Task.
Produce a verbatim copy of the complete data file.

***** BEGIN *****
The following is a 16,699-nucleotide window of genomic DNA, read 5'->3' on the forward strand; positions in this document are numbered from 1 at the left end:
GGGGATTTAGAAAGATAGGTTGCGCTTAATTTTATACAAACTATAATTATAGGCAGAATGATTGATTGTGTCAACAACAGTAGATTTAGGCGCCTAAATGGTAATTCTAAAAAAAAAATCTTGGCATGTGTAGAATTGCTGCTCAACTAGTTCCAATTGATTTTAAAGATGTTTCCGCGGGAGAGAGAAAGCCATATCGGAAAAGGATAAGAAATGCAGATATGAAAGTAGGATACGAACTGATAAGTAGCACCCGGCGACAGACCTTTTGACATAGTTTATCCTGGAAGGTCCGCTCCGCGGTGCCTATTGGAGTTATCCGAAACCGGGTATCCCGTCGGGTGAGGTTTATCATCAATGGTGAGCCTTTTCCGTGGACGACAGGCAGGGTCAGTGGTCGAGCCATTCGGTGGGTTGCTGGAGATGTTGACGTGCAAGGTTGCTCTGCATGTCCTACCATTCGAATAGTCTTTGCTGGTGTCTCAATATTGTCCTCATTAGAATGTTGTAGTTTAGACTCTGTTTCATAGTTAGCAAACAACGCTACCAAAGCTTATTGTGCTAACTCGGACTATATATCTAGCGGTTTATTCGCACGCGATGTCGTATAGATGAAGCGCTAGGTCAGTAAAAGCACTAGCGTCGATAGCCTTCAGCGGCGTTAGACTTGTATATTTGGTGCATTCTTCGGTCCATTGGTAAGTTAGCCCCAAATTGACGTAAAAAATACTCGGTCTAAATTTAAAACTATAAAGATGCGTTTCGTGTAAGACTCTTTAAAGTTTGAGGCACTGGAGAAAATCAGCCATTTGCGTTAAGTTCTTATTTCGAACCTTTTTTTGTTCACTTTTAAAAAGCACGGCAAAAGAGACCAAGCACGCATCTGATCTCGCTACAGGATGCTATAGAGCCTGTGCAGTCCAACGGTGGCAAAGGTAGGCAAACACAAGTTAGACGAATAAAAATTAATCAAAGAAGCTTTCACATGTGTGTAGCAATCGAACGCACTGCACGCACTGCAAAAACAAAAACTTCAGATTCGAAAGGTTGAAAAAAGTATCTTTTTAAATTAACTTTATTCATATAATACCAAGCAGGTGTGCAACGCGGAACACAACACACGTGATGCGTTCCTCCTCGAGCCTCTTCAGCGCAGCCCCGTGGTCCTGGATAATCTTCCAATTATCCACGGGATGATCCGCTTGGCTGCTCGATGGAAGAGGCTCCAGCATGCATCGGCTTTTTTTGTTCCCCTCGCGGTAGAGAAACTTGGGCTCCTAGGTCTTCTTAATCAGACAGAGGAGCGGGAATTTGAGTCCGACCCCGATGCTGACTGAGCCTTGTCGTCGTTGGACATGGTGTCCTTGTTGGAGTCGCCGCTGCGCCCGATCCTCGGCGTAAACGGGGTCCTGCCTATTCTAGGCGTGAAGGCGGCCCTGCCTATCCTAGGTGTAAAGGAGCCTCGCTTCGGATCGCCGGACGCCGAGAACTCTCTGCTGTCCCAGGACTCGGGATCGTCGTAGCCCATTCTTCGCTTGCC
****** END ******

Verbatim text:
The following is a 16,699-nucleotide window of genomic DNA, read 5'->3' on the forward strand; positions in this document are numbered from 1 at the left end:
GGGGATTTAGAAAGATAGGTTGCGCTTAATTTTATACAAACTATAATTATAGGCAGAATGATTGATTGTGTCAACAACAGTAGATTTAGGCGCCTAAATGGTAATTCTAAAAAAAAAATCTTGGCATGTGTAGAATTGCTGCTCAACTAGTTCCAATTGATTTTAAAGATGTTTCCGCGGGAGAGAGAAAGCCATATCGGAAAAGGATAAGAAATGCAGATATGAAAGTAGGATACGAACTGATAAGTAGCACCCGGCGACAGACCTTTTGACATAGTTTATCCTGGAAGGTCCGCTCCGCGGTGCCTATTGGAGTTATCCGAAACCGGGTATCCCGTCGGGTGAGGTTTATCATCAATGGTGAGCCTTTTCCGTGGACGACAGGCAGGGTCAGTGGTCGAGCCATTCGGTGGGTTGCTGGAGATGTTGACGTGCAAGGTTGCTCTGCATGTCCTACCATTCGAATAGTCTTTGCTGGTGTCTCAATATTGTCCTCATTAGAATGTTGTAGTTTAGACTCTGTTTCATAGTTAGCAAACAACGCTACCAAAGCTTATTGTGCTAACTCGGACTATATATCTAGCGGTTTATTCGCACGCGATGTCGTATAGATGAAGCGCTAGGTCAGTAAAAGCACTAGCGTCGATAGCCTTCAGCGGCGTTAGACTTGTATATTTGGTGCATTCTTCGGTCCATTGGTAAGTTAGCCCCAAATTGACGTAAAAAATACTCGGTCTAAATTTAAAACTATAAAGATGCGTTTCGTGTAAGACTCTTTAAAGTTTGAGGCACTGGAGAAAATCAGCCATTTGCGTTAAGTTCTTATTTCGAACCTTTTTTTGTTCACTTTTAAAAAGCACGGCAAAAGAGACCAAGCACGCATCTGATCTCGCTACAGGATGCTATAGAGCCTGTGCAGTCCAACGGTGGCAAAGGTAGGCAAACACAAGTTAGACGAATAAAAATTAATCAAAGAAGCTTTCACATGTGTGTAGCAATCGAACGCACTGCACGCACTGCAAAAACAAAAACTTCAGATTCGAAAGGTTGAAAAAAGTATCTTTTTAAATTAACTTTATTCATATAATACCAAGCAGGTGTGCAACGCGGAACACAACACACGTGATGCGTTCCTCCTCGAGCCTCTTCAGCGCAGCCCCGTGGTCCTGGATAATCTTCCAATTATCCACGGGATGATCCGCTTGGCTGCTCGATGGAAGAGGCTCCAGCATGCATCGGCTTTTTTTGTTCCCCTCGCGGTAGAGAAACTTGGGCTCCTAGGTCTTCTTAATCAGACAGAGGAGCGGGAATTTGAGTCCGACCCCGATGCTGACTGAGCCTTGTCGTCGTTGGACATGGTGTCCTTGTTGGAGTCGCCGCTGCGCCCGATCCTCGGCGTAAACGGGGTCCTGCCTATTCTAGGCGTGAAGGCGGCCCTGCCTATCCTAGGTGTAAAGGAGCCTCGCTTCGGATCGCCGGACGCCGAGAACTCTCTGCTGTCCCAGGACTCGGGATCGTCGTAGCCCATTCTTCGCTTGCC